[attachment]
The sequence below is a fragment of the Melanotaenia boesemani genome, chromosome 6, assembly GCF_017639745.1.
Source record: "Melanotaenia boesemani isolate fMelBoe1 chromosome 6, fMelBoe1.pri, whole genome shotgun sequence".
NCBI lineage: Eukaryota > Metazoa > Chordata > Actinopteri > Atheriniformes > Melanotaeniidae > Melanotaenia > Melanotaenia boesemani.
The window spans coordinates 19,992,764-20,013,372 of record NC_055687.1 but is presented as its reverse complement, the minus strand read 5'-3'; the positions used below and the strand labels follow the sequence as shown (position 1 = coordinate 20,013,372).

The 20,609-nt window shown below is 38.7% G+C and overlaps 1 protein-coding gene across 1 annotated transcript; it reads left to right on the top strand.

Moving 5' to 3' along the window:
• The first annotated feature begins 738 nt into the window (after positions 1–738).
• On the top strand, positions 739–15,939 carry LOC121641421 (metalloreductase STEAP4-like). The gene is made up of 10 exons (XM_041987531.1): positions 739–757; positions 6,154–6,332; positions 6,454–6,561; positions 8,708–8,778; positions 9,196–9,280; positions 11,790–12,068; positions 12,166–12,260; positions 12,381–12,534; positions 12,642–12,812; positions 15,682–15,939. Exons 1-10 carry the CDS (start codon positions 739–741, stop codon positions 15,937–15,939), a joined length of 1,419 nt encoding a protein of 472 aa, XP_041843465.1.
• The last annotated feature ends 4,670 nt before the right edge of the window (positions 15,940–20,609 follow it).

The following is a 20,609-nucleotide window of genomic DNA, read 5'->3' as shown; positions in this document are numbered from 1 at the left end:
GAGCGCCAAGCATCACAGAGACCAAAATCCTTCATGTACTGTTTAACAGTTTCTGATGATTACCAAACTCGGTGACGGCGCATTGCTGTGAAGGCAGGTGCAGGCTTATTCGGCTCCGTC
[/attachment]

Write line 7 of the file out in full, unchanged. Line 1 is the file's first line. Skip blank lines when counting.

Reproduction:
• The first annotated feature begins 738 nt into the window (after positions 1–738).